In coming years, executives expect their IT organizations to spend less on infrastructure and more on analytics and innovation.
Despite the promise of increasing investments and aligned priorities, overall satisfaction with IT performance—particularly within the IT organization—is down. Smaller shares of respondents than in previous years say IT facilitates a range of business activities, especially the creation of new products and entry into new markets (Exhibit 3).
IT has become less effective at enabling business goals.
On specific functional tasks, executives from the business side are less likely than they were in 2012 to say IT performs effectively. The IT executives are even more negative. Just 13 percent of them say their IT organizations are completely or very effective at introducing new technologies faster or more effectively than competitors, down from 22 percent in 2012 (Exhibit 4). These results likely reflect the overall rising expectations for corporate IT—that it can, for example, provide service comparable to the consumer-grade cloud and mobile applications that are readily available outside the business.
Even IT executives report declining performance from their own function.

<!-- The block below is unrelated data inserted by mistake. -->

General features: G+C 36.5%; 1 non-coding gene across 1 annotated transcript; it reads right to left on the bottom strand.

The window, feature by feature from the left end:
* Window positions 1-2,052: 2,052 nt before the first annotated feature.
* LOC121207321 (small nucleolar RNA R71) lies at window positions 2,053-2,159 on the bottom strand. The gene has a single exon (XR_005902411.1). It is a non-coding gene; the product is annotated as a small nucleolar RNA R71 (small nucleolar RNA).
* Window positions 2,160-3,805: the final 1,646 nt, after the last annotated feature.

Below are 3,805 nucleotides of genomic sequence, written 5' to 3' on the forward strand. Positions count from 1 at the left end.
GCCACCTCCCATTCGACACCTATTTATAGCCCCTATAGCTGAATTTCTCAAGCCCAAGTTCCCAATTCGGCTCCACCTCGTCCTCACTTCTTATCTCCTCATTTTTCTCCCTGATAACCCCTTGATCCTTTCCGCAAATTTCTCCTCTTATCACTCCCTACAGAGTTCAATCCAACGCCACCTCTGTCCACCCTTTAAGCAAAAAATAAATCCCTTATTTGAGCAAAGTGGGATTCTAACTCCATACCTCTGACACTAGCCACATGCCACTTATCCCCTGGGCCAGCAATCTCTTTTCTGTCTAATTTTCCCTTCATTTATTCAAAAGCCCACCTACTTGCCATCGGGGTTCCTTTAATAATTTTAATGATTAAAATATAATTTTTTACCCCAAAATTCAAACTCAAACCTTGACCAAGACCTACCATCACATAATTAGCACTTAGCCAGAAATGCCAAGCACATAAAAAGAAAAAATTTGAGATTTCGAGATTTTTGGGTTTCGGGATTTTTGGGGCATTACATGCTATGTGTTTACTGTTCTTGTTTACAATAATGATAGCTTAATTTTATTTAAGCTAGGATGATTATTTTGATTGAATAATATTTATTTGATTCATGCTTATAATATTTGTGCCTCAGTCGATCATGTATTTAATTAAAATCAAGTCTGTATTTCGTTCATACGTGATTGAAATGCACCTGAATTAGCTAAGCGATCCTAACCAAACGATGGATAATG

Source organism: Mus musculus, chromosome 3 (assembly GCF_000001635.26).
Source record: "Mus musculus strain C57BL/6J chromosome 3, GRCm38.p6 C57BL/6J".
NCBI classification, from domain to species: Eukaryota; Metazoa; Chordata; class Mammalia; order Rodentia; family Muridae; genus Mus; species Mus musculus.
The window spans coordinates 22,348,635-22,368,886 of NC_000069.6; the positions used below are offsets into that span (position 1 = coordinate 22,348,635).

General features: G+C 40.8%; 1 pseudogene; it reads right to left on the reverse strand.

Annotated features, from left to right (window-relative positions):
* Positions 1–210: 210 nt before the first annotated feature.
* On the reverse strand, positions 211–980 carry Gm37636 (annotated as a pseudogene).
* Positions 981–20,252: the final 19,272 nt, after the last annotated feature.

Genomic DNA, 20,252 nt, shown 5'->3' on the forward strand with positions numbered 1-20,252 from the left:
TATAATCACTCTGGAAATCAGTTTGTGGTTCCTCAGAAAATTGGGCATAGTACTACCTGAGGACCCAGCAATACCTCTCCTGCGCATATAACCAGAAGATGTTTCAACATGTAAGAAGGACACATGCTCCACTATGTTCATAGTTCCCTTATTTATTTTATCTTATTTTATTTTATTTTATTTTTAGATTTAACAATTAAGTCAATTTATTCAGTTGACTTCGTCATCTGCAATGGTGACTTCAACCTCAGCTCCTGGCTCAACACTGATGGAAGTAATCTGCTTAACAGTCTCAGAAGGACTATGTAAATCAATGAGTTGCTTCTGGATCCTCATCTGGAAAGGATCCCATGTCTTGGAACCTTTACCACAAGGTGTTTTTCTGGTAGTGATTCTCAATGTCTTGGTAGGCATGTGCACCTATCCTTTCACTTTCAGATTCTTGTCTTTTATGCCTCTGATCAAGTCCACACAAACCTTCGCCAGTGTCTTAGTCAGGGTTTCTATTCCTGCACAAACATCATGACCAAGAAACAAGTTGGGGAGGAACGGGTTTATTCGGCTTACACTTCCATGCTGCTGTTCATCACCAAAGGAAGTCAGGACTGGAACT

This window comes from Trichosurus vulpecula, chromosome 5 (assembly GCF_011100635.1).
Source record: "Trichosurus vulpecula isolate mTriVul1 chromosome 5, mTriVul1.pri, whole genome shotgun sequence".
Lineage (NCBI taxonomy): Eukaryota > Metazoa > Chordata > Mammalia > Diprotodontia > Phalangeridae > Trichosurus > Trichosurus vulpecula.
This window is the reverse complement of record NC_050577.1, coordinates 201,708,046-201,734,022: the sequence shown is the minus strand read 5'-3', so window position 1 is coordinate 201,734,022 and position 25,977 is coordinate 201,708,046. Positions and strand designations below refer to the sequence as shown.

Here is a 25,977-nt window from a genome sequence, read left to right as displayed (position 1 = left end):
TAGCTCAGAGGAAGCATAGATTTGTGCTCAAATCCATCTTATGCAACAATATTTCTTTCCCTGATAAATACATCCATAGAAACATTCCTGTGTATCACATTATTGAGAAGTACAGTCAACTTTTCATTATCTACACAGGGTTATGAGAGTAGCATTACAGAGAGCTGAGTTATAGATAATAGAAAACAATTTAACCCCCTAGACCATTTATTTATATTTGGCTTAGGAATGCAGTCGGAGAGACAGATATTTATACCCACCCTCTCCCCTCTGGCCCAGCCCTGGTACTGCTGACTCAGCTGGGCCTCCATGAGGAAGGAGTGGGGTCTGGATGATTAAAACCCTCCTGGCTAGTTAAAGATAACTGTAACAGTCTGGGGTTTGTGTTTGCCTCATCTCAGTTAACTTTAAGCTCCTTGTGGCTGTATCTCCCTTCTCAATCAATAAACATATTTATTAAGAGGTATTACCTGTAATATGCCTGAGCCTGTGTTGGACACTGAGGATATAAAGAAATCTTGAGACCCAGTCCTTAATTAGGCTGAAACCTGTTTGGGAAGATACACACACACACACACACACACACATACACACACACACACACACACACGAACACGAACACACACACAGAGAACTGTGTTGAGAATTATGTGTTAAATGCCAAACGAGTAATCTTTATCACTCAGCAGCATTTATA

When asked how to fix the shortcomings in IT, the largest shares of all respondents say improving business accountability, reallocating funding to priority projects, and improving the level of IT talent would do most to improve performance (Exhibit 5). These sentiments are fairly consistent with prior results. However, one-fifth of executives also identify replacing IT management as a fix, up from 13 percent when we asked in 2011. We offered this option only to non-IT respondents in 2011, but in the 2013 survey, the IT executives had the option as well. Remarkably, 28 percent say new management would boost effectiveness, more than twice the share of business executives who say the same.
Surprisingly, more IT executives than business leaders see changing IT leadership as a priority to improve IT performance.
Amid the increasing pressure and dissatisfaction, the enthusiasm to replace management highlights the concerns of some IT organizations that their leaders cannot manage change in rapidly evolving circumstances. Just 55 percent of all executives say their CIOs have a significant impact on their organizations’ business issues, and a nearly equal share says their CIOs are part of the most senior executive team. Across regions, those working in Europe are the least likely to say their CIOs are on the senior team.